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    Deer: Post Season Scouting, Part 4 – The Significance of Shed Antlers

    Deer: Post-Season Scouting Part 4 – The Significance of Shed Antlers I’ll be the first to admit I’m a shed antler fanatic, especially when it comes to blacktail sheds. Each time I find an antler, a surge of energy rips through me as I frantically begin scanning the ground for the match. Unconsciously my mind conjures up images of the buck on the hoof and what he was doing - and more importantly, why. Looking back, there was a time I didn’t care too much about sheds. I might haul one out with me during a fall hunt from time to time but I certainly never put any thought into looking for them in the winter or early spring. All that’s changed over the last decade. Today, I look forward to the late winter and early spring nearly as much as the opener of early bow season. There are sheds to be found and they play a key role in my overall blacktail strategy. Before we dive in, let’s examine the physiology involved.  The Science Behind Shed Antlers The length of daylight, or photoperiod, decreases in late fall. The diminishing amount of daylight ...

    

    Deer: Post-Season Scouting

    Part 4 – The Significance of Shed Antlers


    I’ll be the first to admit I’m a shed antler fanatic,
    especially when it comes to blacktail sheds. Each time I find an
    antler, a surge of energy rips through me as I frantically begin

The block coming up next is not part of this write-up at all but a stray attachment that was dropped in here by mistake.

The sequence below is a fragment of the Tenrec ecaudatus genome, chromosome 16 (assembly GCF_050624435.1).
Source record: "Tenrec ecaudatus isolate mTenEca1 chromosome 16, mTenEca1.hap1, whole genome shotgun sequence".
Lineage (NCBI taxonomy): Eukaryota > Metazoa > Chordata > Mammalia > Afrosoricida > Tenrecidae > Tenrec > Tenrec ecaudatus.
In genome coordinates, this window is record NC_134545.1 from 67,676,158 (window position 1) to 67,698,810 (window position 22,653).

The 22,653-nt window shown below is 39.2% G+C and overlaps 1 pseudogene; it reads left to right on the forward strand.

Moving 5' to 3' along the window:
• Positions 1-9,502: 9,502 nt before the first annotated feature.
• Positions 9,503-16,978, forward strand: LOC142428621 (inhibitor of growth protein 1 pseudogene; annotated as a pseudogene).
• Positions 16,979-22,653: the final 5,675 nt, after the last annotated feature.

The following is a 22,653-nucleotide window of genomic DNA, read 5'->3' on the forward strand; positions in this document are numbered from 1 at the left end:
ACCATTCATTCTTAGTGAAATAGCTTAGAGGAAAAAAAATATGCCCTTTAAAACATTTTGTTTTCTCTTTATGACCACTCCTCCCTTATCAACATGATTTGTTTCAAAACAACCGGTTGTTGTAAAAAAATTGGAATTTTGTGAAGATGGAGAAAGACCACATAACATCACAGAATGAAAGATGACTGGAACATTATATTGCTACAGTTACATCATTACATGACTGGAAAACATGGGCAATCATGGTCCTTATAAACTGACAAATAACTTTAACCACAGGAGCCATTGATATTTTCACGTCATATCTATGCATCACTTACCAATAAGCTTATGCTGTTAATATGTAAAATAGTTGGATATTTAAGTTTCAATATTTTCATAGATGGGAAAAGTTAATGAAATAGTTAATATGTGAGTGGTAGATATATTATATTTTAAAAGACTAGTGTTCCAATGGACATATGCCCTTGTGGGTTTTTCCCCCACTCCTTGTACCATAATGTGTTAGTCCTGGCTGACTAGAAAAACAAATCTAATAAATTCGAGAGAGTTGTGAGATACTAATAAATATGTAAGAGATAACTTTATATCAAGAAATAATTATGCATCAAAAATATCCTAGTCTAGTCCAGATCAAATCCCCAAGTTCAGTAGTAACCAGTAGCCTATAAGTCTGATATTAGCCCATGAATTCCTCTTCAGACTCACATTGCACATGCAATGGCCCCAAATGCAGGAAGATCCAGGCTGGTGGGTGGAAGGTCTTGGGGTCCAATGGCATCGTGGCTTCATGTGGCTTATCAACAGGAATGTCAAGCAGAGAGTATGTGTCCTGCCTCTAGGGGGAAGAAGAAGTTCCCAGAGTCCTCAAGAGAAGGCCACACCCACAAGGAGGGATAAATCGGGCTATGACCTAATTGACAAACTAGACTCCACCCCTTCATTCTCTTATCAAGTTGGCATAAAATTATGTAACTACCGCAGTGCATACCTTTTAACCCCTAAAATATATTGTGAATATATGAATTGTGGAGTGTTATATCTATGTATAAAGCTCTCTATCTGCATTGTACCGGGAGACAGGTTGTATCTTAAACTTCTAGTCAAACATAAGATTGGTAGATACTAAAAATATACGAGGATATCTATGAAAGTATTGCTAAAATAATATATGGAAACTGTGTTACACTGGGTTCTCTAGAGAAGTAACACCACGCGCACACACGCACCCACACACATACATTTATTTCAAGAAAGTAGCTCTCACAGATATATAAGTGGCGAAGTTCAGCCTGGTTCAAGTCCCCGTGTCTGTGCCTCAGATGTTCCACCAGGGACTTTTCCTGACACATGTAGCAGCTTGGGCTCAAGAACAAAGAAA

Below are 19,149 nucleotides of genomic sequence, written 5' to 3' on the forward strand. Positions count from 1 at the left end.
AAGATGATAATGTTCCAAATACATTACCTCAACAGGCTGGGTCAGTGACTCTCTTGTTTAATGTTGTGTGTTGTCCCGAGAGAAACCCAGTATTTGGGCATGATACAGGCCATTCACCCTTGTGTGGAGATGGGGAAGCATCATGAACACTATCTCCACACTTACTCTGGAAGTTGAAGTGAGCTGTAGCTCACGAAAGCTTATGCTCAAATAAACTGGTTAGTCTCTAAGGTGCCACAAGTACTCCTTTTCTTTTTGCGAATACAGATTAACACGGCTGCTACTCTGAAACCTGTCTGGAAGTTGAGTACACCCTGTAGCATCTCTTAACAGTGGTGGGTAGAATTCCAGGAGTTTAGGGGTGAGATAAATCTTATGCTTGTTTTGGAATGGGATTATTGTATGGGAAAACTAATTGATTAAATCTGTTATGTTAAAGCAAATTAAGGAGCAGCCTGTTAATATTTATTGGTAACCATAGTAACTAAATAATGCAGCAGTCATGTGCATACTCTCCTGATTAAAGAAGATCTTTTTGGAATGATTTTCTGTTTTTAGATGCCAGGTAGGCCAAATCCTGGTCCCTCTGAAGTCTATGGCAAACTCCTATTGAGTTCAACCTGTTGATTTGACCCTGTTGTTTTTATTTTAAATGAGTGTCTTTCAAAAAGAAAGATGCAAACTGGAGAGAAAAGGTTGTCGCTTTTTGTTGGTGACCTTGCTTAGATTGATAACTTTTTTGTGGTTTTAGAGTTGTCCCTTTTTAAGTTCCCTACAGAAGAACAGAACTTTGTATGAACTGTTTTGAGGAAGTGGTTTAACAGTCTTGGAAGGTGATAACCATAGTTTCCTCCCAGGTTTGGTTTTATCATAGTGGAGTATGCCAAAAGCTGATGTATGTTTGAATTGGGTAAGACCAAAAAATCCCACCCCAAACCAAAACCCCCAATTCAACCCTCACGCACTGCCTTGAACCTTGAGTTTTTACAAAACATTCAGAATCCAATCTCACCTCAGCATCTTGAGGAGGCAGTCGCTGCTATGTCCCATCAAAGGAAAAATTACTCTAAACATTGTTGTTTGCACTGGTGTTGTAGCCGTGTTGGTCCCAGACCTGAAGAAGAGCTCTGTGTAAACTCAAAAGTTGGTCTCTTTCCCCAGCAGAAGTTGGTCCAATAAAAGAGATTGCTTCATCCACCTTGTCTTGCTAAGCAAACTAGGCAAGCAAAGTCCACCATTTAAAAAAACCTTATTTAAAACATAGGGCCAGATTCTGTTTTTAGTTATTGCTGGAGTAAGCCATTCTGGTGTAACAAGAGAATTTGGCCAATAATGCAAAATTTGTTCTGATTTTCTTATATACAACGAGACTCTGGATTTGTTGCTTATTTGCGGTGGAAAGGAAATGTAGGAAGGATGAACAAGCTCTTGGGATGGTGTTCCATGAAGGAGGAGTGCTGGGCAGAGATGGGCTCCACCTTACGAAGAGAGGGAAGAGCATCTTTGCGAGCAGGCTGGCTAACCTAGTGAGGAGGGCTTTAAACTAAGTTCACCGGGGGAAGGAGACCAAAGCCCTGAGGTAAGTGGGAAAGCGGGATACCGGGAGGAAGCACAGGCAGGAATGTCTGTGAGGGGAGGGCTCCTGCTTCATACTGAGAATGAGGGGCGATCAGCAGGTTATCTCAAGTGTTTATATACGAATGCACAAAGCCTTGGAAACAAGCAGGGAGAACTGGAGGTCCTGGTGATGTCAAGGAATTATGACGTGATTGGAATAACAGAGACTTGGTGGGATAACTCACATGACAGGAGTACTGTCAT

scanning the ground for the match. Unconsciously my mind conjures
    up images of the buck on the hoof and what he was doing – and more
    importantly, why.
    Looking back, there was a time I didn’t care too
    much about sheds. I might haul one out with me during a fall hunt
    from time to time but I certainly never put any thought into
    looking for them in the winter or early spring. All that’s changed
    over the last decade.
    Today, I look forward to the late winter and early
    spring nearly as much as the opener of early bow season. There are
    sheds to be found and they play a key role in my overall blacktail
    strategy. Before we dive in, let’s examine the physiology
    involved.
     

    The Science Behind Shed Antlers

    The length of daylight, or photoperiod, decreases
    in late fall. The diminishing amount of daylight reaching the back
    of the deer’s eye triggers the pituitary gland to produce fewer
    hormones, which in turn, drops the level of testosterone coursing
    through a buck’s body. This reduction in testosterone is the major
    catalyst that drives antlers to drop.
    When testosterone levels drop significantly,
    bone-eating cells called “osteoclasts” form at the
    pedicle, where the antler attaches to the skull. These osteoclasts
    reabsorb calcium from the antler, drawing it back into the skull.
    Eventually, so much calcium is reabsorbed that only tiny,
    threadlike connections called “spicules” hold the antler
    in place. When these connections become too weak to support the
    antler, it falls off. The process happens so quickly, scientists
    have noted you could literally hang a moose by its antlers one day,
    and the antlers would fall off under their own weight the next. As
    a result, antlers release from the pedicle

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